Fall 2022 economic outlook—Recession on the way?
Fall 2022 economic outlook - Recession on the way?
[Fall 2022 economic outlook - Recession on the way?]
[Avery Shenfeld, Managing Director and Chief Economist, CIBC Capital Markets]
There's a Chinese saying, "may you live in interesting times". And these are certainly interesting
times for both an economist as well as for investors. Inflation is, of course, running amok. We
haven't seen an inflation like this since the early 1980s. And what is concerning investors is that
the experience of the early 1980s did not end happily. We had soaring interest rates and a deep
recession to take care of that.
We're still hopeful that while a real soft landing is probably out of the picture—in other words, we
are going to have to have some economic pain to wrestle inflation back down—that central
banks can do that by having two years of minimal economic growth as opposed to an outright
deep recession and the central banks are right now still in the process of finding out what
interest rate it's going to take in order to get us there.
The Bank of Canada still believes it has a little more to go, but we don't think that rates will get
through 4% in either the U.S. or Canada.
[The city of Ottawa. The Bank of Canada. The U.S. Federal Reserve.]
And that does portend a period of slow growth and a tricky period for investors.
Inflation should come down notably in 2023, not only because of slowing growth here in North
America, but also because of visible recession risks in Europe, slow growth in China, which are
already starting to take the heat off of some of the globally determined prices, particularly for
commodities, but for other cyclical goods as well.
[A suburban shipping station. A large shipping boat near a port. Combine harvesters in a wheat
field. A combine harvester transferring wheat into a tractor.]
That will help Canada on the inflation front, but it's not going to be a pain-free exercise. We're
going to need slower economic growth to get that done, and that includes some pain for the real
estate sector. Housing has slowed dramatically in terms of resales.
[A residential housing area. A detached two-storey house. A condo building under construction.
Cement being spread onto the ground. Several construction workers pouring cement.]
The next shoe to drop on that will be construction activity will likely slow as condos stop selling
as briskly this year, it portends weaker starts for new dwellings next year. And all that is going to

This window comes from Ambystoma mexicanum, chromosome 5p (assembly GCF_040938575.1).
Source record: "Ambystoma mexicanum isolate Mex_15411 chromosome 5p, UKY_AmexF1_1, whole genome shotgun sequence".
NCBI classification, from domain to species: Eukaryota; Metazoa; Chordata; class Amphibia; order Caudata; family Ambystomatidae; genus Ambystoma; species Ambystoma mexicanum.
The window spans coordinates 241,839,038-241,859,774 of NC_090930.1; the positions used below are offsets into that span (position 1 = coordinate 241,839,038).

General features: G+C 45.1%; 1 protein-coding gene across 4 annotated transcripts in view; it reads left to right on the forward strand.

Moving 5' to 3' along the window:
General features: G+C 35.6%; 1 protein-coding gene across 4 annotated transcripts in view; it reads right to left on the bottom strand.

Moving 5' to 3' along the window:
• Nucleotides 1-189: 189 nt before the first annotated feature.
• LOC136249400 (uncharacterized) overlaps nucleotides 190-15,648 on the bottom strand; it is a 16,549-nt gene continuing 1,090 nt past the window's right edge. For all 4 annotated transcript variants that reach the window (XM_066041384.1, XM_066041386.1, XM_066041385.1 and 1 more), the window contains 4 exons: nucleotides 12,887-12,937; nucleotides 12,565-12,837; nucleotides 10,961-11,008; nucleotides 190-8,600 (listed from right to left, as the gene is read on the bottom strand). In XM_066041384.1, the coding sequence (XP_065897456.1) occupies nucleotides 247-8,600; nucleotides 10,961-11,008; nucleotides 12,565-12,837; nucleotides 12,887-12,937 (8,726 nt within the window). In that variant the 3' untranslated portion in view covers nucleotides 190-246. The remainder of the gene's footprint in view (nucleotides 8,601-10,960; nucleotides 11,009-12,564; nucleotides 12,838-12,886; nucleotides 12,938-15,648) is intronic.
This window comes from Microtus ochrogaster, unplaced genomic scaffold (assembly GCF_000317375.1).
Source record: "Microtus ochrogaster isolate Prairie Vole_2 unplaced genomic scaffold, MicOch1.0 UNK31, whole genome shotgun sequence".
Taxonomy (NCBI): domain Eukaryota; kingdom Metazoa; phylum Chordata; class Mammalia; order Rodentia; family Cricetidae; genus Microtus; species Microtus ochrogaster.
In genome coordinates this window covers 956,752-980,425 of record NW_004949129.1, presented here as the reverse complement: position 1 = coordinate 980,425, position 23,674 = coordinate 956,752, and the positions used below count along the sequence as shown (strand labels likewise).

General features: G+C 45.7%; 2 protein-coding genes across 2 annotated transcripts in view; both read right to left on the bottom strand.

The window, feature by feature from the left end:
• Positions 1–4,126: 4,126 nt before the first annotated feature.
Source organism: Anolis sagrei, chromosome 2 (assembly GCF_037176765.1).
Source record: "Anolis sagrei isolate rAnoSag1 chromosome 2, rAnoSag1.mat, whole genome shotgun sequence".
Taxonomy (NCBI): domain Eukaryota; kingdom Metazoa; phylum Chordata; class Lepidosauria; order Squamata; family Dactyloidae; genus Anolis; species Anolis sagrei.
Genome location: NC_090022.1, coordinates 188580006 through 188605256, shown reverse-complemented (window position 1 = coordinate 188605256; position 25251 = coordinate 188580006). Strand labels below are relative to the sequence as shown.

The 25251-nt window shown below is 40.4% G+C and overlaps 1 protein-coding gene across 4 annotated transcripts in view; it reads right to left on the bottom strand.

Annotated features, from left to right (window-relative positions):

mean that the Canadian economy at best is going to hover at growth rates at 1% or maybe even
less. It wouldn't surprise us to see a negative quarter here or there as part of the process of
weaning economic growth down to a level that brings inflation under control.
What does that mean for investors? Well, it does mean that fixed income investors in terms of
short-term yields are getting more of a reward now for their money. Still doesn't look that
generous in after-inflation terms. But if inflation comes down next year, it means that interest
rate products that are locked in this year might actually offer a reasonable return next year.
In terms of the equity market, this is still not safe hunting right now for the equity investor.
[The Wall Street street sign. The New York city financial district. An outdoor stock ticker.]
It means that risk levels are certainly a bit higher than they would normally be given these
economic uncertainties. It means that we need to think about what exposure we want to have to
equities relative to our normal levels might be a shade lower. And if there are risks ahead,
they're more now on the side of earnings disappointments. The market is braced now for higher
interest rates and the impact that that has on equities. So that's part of the risk is already priced
in. But what may not be fully priced in yet is the likelihood that with very slow economic growth
in both the U.S. and Canada, with imminent recession risks in Europe and slow growth in Asia,
that earnings growth also slows to a trickle.
The market right now seems to expect that next year's earnings growth will be similar to this
year. Our view is it's likely to come in lower. We're likely to see a couple of years of very slow
growth in earnings. And so the equity markets still may have some adjustment to do in the next
quarter or two. But if central bankers do manage to do what we said at the outset, which is steer
the economy to two years of very slow growth rather than an outright recession, to get inflation
under control, that should ultimately build the next leg for an equity rally. When we start to see
signs that inflation has in fact been tamed and the risks of a recession are therefore diminished.
So, still a time to certainly rely on professional advice, rely on the expertise of professional
investors to help guide you through that process and to think carefully about the weightings of
your portfolios across asset classes to ensure that you're not too exposed to some of the
downside risks to economic growth that are still very much out there, yet ready to take
advantage of the opportunities that will arise as we start to get a better grip on inflation and
therefore start to diminish the risks that will need a large scale recession in order to get inflation
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